• How can you see the proxy.conf file being created, just noting its temporary presence? – rogerdpack May 15 '19 at 21:59

Following on from the accepted answer, you need may need to reload the nginx config file.

In order to do this add the following command

        command: "service nginx reload"

This would be better practice than ssh'ing into your eb instance and manually doing it with a command.

This combined with the accepted answer solved the same issue for me. (Rails, Puma, NGINX)

| improve this answer | |

The only thing that worked for me was to create a ".config" file inside .ebextensions like this:


with only this content in the .config file:

     content: |
       client_max_body_size 50M;

no need for subfolders, no need to restart the application server, pay attention that is a ".config" not a ".conf" file inside .ebextensions and the use of proper indentation to avoid errors in the aws console the rest is the same doesn't matter the name of the file,

thanks to : http://kroltech.com/2014/09/14/quick-tip-increase-upload-size-in-aws-elastic-beanstalk-node-js-env/

| improve this answer | |

I have tried all .ebextensions method of adding implementation level configuration and it didn't helped me in the latest Amazon Linux AMI. I have did a lot research and after going through the logs i can find the deployment task runner is checking for a folder called .platform everytime and i thought of add one just like the .ebextensions. Below is the settings i have done in my root folder of my project.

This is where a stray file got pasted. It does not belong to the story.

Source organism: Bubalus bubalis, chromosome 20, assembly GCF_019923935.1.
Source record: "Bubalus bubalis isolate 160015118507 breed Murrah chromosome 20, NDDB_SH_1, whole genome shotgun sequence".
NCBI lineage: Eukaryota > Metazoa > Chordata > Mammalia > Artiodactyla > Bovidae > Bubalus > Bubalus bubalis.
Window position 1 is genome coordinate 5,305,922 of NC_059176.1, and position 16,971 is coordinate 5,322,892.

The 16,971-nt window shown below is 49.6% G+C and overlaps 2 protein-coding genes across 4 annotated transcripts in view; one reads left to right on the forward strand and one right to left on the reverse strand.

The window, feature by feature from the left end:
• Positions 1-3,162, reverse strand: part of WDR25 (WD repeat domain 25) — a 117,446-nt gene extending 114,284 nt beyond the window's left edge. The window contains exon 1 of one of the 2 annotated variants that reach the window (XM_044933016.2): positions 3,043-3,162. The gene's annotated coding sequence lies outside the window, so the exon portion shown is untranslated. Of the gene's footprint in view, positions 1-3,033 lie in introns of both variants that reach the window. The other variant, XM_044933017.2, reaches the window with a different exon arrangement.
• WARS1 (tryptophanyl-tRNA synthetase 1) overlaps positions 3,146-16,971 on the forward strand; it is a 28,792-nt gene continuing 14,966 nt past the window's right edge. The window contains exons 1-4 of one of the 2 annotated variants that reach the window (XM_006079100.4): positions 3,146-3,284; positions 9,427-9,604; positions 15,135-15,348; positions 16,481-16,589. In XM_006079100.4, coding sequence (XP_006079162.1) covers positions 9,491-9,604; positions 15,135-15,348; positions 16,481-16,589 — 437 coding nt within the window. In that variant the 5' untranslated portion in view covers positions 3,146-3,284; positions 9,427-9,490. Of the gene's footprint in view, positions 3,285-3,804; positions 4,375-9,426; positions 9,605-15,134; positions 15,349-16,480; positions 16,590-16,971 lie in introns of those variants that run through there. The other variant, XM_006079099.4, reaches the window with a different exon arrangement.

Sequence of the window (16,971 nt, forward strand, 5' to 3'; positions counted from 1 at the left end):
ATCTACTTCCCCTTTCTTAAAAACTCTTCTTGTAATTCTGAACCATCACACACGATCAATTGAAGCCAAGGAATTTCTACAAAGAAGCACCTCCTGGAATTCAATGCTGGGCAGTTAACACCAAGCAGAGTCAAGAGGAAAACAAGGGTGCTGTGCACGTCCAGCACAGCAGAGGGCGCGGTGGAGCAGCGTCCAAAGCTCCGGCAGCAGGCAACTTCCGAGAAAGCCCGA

Add the below folder setup in the root level of your project folder.

Folder structure (.platform/nginx/conf.d/proxy.conf)


Content of File 1 - proxy.conf (Inside .platform/nginx/conf.d/ folder)

client_max_body_size 50M;

Content of File 2 - 00_myconf.config (Inside .platform/ folder)

    command: "service nginx reload"

Care full with the extensions. First file is .conf and second file is .config.

Now redeploy your project to Amazon Elastic Beanstalk and you will see the magic. This configuration will be added to all your EC2 instances, created as part of auto scaling.

Detailed folder structure below.

enter image description here

| improve this answer | |
  • 2